On this day in 1893, the English poet and soldier was born in Shropshire. Owen is famous for his poetry depicting his experiences in the First World War, especially the horrors of trench and gas warfare which he experienced first hand. His grim portrayal of war was contrary to the optimistic public perception of war. Owen was good friends with fellow World War One poet Siegfried Sassoon whom he met whilst they were both in hospital for shell shock. Perhaps Owen’s most famous poem is ‘Dulce et Decorum Est’. In the last lines of this poem Owen laments the “old lie” of the dictum “Dulce et decorum est pro patria mori” which is Latin for ‘How sweet and honourable it is to die for one’s country’. Owen was killed in battle in 1918 aged 25 exactly one week before the signing of the Armistice. He was outlived by his friend Sassoon who died in 1967.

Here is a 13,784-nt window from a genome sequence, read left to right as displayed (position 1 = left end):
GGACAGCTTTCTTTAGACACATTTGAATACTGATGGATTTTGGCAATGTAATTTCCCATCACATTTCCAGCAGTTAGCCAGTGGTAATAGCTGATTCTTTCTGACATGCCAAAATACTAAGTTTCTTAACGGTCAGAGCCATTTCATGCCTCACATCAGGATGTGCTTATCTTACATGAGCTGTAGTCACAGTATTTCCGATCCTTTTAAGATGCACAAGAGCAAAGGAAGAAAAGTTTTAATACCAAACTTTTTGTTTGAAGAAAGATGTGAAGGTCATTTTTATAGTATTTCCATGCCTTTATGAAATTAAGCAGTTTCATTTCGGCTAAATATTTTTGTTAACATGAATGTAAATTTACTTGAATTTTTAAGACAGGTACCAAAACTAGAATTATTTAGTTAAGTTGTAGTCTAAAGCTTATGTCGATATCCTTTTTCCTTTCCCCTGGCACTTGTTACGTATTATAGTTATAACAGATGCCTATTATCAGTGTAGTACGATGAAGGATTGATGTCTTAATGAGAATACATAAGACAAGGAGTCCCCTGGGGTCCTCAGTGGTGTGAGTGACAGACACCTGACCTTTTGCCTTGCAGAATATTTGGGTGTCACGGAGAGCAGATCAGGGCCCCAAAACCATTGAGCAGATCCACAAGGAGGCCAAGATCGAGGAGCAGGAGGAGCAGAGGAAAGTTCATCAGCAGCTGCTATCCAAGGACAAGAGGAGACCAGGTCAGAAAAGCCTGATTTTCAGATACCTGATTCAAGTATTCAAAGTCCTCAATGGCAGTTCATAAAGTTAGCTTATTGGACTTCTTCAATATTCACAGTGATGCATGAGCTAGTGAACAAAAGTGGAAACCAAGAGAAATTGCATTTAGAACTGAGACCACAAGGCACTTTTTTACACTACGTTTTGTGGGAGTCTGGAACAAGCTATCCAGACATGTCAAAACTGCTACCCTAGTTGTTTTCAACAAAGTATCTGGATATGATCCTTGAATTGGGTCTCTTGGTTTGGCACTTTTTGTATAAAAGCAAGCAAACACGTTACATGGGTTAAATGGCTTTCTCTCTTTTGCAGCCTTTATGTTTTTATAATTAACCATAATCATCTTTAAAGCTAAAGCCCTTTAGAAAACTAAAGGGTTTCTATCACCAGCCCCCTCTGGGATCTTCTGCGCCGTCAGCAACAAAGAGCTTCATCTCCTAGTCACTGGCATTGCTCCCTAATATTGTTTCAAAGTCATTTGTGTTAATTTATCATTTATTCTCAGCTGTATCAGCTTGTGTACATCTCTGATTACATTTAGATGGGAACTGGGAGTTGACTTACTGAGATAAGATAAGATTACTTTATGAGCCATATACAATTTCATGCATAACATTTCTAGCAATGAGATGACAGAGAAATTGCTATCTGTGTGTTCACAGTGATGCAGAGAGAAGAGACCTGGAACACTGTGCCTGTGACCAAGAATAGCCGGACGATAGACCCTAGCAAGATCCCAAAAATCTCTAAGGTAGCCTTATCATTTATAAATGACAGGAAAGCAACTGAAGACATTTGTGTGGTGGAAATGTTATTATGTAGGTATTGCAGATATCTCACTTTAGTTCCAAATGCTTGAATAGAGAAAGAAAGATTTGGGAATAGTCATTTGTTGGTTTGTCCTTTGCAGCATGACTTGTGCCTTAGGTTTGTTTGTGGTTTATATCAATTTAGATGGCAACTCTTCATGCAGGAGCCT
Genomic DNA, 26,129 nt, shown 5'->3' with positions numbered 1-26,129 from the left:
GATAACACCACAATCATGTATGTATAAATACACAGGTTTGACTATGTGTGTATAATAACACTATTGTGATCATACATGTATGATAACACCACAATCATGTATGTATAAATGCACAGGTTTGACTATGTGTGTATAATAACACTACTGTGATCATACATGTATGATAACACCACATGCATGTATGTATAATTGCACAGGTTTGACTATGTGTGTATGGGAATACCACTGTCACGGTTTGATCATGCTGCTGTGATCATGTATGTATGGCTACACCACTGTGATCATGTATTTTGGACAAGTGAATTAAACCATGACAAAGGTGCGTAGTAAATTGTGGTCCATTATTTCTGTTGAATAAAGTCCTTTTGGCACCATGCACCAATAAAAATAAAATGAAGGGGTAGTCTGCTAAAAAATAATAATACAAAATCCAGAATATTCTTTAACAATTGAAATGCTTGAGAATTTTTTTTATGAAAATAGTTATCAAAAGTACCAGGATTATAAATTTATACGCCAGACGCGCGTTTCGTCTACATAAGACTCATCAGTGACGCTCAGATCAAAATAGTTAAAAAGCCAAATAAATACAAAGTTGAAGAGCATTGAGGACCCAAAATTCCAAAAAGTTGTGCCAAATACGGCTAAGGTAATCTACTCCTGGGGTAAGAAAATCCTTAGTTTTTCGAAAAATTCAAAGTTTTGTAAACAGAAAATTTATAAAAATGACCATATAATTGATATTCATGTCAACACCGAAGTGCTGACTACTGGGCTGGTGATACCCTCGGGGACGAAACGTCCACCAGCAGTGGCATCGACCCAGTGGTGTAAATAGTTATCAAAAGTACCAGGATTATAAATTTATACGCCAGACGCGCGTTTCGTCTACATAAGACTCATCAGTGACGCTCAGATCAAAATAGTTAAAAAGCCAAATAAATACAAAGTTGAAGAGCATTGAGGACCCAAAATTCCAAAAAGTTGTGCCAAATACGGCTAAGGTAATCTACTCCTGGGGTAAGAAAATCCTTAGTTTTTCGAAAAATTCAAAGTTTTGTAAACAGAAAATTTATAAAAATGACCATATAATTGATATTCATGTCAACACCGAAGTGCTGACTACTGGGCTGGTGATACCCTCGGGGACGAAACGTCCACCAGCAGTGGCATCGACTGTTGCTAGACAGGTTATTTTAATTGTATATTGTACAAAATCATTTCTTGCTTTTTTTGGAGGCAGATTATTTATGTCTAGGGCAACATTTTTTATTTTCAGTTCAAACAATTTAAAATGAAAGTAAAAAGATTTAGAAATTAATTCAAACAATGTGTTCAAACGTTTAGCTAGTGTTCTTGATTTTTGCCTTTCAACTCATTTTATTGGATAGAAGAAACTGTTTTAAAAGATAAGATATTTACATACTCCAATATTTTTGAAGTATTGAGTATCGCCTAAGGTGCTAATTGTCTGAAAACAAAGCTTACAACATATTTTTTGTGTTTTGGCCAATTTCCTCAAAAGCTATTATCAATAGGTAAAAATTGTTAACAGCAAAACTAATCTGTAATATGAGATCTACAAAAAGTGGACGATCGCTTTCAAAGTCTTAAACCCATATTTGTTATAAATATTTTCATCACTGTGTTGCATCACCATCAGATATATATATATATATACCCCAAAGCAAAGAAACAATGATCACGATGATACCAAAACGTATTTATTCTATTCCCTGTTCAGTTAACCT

This year when we commemorate the centenary of the outbreak of the First World War, we must remember Owen’s haunting words and understand the horrors these soldiers experienced. This centenary celebration is in danger of succumbing to the increasing trend to mythologise Britain’s role in the so-called ‘Great War’. Documentaries and commemorations have tended to feature the war as something heroic and noble. This could not be further from the truth – the First World War was a pointless war, it did not have the moral fervor and mission of the Second World War against the Nazis. Men like Owen died due to a mishandling of a diplomatic crisis, and his poetry serves as a reminder of the tragic futility of the fighting.